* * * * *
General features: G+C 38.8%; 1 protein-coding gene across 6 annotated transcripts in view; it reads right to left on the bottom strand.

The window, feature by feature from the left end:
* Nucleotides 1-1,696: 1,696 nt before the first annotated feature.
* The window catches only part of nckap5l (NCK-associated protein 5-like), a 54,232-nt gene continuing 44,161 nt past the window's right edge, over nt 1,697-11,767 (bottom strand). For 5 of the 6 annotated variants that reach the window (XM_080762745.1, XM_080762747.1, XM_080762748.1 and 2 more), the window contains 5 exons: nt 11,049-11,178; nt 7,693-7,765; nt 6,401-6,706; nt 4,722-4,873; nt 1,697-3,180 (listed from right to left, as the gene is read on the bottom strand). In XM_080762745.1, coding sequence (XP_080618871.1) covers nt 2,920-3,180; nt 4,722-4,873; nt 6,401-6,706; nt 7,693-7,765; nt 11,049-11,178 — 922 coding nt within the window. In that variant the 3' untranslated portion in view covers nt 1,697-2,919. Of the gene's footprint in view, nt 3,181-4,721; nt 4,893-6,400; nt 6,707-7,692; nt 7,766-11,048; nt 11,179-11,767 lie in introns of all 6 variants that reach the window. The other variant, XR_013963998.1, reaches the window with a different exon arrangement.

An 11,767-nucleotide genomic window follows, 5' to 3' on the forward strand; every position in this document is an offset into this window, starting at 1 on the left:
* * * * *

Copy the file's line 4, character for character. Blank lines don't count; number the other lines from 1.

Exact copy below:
* The window catches only part of nckap5l (NCK-associated protein 5-like), a 54,232-nt gene continuing 44,161 nt past the window's right edge, over nt 1,697-11,767 (bottom strand). For 5 of the 6 annotated variants that reach the window (XM_080762745.1, XM_080762747.1, XM_080762748.1 and 2 more), the window contains 5 exons: nt 11,049-11,178; nt 7,693-7,765; nt 6,401-6,706; nt 4,722-4,873; nt 1,697-3,180 (listed from right to left, as the gene is read on the bottom strand). In XM_080762745.1, coding sequence (XP_080618871.1) covers nt 2,920-3,180; nt 4,722-4,873; nt 6,401-6,706; nt 7,693-7,765; nt 11,049-11,178 — 922 coding nt within the window. In that variant the 3' untranslated portion in view covers nt 1,697-2,919. Of the gene's footprint in view, nt 3,181-4,721; nt 4,893-6,400; nt 6,707-7,692; nt 7,766-11,048; nt 11,179-11,767 lie in introns of all 6 variants that reach the window. The other variant, XR_013963998.1, reaches the window with a different exon arrangement.